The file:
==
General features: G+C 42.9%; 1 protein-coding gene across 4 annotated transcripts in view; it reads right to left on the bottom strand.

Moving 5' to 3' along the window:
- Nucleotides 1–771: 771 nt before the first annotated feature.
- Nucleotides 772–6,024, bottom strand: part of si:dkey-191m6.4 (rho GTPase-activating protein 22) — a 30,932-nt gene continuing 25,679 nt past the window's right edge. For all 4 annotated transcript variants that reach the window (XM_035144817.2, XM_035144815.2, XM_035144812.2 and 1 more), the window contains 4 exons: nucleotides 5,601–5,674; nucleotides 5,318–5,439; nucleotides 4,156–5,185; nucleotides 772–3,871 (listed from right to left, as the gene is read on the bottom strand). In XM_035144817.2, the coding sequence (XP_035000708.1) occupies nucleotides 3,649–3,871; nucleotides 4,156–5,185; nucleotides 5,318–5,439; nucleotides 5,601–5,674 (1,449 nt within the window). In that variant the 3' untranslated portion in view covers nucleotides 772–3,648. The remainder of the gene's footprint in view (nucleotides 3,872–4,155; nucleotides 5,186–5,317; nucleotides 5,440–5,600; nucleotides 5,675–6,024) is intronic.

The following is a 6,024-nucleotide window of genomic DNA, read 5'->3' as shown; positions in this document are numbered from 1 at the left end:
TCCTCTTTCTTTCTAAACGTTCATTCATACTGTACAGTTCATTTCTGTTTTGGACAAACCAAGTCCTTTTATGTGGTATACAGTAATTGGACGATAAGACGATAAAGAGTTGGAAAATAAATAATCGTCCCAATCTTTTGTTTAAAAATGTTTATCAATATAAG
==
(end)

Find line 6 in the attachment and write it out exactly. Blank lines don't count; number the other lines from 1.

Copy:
TCCTCTTTCTTTCTAAACGTTCATTCATACTGTACAGTTCATTTCTGTTTTGGACAAACCAAGTCCTTTTATGTGGTATACAGTAATTGGACGATAAGACGATAAAGAGTTGGAAAATAAATAATCGTCCCAATCTTTTGTTTAAAAATGTTTATCAATATAAG